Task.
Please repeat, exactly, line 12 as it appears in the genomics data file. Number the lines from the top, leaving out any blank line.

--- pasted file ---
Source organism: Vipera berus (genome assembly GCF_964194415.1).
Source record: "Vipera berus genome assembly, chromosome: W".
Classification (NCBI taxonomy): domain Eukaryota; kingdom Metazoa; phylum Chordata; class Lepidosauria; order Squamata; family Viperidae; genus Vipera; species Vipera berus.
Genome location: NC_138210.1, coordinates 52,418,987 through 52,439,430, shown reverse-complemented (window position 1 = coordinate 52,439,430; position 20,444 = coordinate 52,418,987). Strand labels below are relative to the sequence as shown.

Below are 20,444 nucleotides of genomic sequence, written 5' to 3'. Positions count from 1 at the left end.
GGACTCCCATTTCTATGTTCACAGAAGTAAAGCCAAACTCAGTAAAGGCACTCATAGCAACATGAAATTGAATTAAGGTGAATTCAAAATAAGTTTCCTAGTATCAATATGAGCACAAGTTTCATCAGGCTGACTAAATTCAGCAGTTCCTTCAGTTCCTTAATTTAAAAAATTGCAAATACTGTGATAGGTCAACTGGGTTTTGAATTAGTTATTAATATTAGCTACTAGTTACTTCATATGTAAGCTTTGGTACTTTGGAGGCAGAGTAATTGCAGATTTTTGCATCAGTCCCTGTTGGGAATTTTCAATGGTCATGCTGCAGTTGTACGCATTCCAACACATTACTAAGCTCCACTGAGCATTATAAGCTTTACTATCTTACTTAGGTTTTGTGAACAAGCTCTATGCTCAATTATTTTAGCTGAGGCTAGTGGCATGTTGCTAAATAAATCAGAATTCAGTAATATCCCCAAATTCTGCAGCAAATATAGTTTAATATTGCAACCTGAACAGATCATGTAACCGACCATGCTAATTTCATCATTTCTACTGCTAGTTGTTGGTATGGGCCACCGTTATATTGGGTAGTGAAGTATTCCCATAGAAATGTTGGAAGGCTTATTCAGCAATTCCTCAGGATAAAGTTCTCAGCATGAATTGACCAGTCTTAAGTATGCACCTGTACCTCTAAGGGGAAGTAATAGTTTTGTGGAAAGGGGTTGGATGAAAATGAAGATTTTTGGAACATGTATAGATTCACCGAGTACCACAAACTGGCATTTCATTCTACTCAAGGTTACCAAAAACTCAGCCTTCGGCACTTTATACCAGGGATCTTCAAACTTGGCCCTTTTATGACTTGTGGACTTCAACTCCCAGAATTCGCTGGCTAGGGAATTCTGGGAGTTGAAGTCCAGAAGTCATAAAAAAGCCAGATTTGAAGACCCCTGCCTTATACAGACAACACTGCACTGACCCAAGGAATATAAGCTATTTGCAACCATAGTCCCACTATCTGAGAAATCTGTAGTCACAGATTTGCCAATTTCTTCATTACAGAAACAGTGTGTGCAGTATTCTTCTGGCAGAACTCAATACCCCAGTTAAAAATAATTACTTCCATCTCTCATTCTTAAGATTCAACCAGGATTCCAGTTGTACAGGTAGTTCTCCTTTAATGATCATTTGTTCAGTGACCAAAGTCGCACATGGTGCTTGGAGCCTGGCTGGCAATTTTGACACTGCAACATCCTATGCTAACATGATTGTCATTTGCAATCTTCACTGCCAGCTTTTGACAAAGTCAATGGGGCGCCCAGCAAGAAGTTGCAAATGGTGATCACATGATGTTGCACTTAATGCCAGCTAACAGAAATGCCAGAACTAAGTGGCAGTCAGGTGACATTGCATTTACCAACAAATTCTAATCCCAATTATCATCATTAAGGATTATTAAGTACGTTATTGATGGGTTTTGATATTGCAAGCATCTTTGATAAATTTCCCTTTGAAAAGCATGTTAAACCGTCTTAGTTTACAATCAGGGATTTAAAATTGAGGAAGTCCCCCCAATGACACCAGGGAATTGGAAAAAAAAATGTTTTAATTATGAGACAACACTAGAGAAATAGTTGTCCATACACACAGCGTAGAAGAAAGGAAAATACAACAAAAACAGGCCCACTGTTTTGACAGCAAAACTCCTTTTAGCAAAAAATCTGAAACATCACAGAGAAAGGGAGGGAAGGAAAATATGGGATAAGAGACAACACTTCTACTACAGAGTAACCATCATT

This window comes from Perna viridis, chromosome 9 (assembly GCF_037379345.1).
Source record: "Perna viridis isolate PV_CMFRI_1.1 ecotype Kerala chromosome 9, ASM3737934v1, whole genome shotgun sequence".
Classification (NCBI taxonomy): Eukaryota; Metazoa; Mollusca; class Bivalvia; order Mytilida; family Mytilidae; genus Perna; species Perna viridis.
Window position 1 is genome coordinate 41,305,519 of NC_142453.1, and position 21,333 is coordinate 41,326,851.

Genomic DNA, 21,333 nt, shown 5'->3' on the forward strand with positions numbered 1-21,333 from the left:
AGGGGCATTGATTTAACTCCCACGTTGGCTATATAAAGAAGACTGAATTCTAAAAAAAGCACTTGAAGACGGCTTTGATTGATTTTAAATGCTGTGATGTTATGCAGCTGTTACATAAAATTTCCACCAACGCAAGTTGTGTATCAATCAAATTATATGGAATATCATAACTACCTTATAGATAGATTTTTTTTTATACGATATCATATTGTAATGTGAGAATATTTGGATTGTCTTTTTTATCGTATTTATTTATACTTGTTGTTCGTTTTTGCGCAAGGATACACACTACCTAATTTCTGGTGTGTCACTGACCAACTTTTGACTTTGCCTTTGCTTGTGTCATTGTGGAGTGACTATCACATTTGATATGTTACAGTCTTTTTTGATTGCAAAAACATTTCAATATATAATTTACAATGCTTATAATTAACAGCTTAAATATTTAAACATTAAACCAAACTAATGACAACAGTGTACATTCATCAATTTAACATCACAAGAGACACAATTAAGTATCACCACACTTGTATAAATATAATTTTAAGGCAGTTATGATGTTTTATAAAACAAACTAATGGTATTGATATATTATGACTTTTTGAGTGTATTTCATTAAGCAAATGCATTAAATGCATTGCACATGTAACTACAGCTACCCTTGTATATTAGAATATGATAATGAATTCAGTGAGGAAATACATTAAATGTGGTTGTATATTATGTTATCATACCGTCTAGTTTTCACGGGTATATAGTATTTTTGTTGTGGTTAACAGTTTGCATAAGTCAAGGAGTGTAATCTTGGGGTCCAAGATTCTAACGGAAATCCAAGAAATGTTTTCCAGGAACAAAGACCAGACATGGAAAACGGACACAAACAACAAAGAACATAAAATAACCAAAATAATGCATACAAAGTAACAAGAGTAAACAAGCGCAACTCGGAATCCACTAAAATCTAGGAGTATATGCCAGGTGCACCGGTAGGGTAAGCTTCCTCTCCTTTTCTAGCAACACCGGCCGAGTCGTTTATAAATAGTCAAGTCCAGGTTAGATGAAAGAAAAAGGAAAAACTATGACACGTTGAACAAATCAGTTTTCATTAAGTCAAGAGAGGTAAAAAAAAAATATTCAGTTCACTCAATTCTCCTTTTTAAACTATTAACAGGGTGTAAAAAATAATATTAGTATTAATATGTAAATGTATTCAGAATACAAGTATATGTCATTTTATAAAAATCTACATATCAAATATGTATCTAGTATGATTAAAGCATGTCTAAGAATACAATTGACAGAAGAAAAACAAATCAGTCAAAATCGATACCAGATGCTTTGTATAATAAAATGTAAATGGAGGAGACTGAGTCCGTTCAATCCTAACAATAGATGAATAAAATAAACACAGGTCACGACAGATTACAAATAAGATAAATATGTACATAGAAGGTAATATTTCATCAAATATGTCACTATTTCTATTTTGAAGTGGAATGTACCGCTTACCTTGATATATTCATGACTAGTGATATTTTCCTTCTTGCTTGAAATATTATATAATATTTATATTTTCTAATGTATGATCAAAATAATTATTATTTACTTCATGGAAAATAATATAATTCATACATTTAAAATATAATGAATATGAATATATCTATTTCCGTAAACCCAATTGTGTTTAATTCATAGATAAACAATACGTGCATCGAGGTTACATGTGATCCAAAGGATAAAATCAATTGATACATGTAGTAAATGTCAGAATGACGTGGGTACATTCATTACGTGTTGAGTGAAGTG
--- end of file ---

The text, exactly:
AGGGGCATTGATTTAACTCCCACGTTGGCTATATAAAGAAGACTGAATTCTAAAAAAAGCACTTGAAGACGGCTTTGATTGATTTTAAATGCTGTGATGTTATGCAGCTGTTACATAAAATTTCCACCAACGCAAGTTGTGTATCAATCAAATTATATGGAATATCATAACTACCTTATAGATAGATTTTTTTTTATACGATATCATATTGTAATGTGAGAATATTTGGATTGTCTTTTTTATCGTATTTATTTATACTTGTTGTTCGTTTTTGCGCAAGGATACACACTACCTAATTTCTGGTGTGTCACTGACCAACTTTTGACTTTGCCTTTGCTTGTGTCATTGTGGAGTGACTATCACATTTGATATGTTACAGTCTTTTTTGATTGCAAAAACATTTCAATATATAATTTACAATGCTTATAATTAACAGCTTAAATATTTAAACATTAAACCAAACTAATGACAACAGTGTACATTCATCAATTTAACATCACAAGAGACACAATTAAGTATCACCACACTTGTATAAATATAATTTTAAGGCAGTTATGATGTTTTATAAAACAAACTAATGGTATTGATATATTATGACTTTTTGAGTGTATTTCATTAAGCAAATGCATTAAATGCATTGCACATGTAACTACAGCTACCCTTGTATATTAGAATATGATAATGAATTCAGTGAGGAAATACATTAAATGTGGTTGTATATTATGTTATCATACCGTCTAGTTTTCACGGGTATATAGTATTTTTGTTGTGGTTAACAGTTTGCATAAGTCAAGGAGTGTAATCTTGGGGTCCAAGATTCTAACGGAAATCCAAGAAATGTTTTCCAGGAACAAAGACCAGACATGGAAAACGGACACAAACAACAAAGAACATAAAATAACCAAAATAATGCATACAAAGTAACAAGAGTAAACAAGCGCAACTCGGAATCCACTAAAATCTAGGAGTATATGCCAGGTGCACCGGTAGGGTAAGCTTCCTCTCCTTTTCTAGCAACACCGGCCGAGTCGTTTATAAATAGTCAAGTCCAGGTTAGATGAAAGAAAAAGGAAAAACTATGACACGTTGAACAAATCAGTTTTCATTAAGTCAAGAGAGGTAAAAAAAAAATATTCAGTTCACTCAATTCTCCTTTTTAAACTATTAACAGGGTGTAAAAAATAATATTAGTATTAATATGTAAATGTATTCAGAATACAAGTATATGTCATTTTATAAAAATCTACATATCAAATATGTATCTAGTATGATTAAAGCATGTCTAAGAATACAATTGACAGAAGAAAAACAAATCAGTCAAAATCGATACCAGATGCTTTGTATAATAAAATGTAAATGGAGGAGACTGAGTCCGTTCAATCCTAACAATAGATGAATAAAATAAACACAGGTCACGACAGATTACAAATAAGATAAATATGTACATAGAAGGTAATATTTCATCAAATATGTCACTATTTCTATTTTGAAGTGGAATGTACCGCTTACCTTGATATATTCATGACTAGTGATATTTTCCTTCTTGCTTGAAATATTATATAATATTTATATTTTCTAATGTATGATCAAAATAATTATTATTTACTTCATGGAAAATAATATAATTCATACATTTAAAATATAATGAATATGAATATATCTATTTCCGTAAACCCAATTGTGTTTAATTCATAGATAAACAATACGTGCATCGAGGTTACATGTGATCCAAAGGATAAAATCAATTGATACATGTAGTAAATGTCAGAATGACGTGGGTACATTCATTACGTGTTGAGTGAAGTG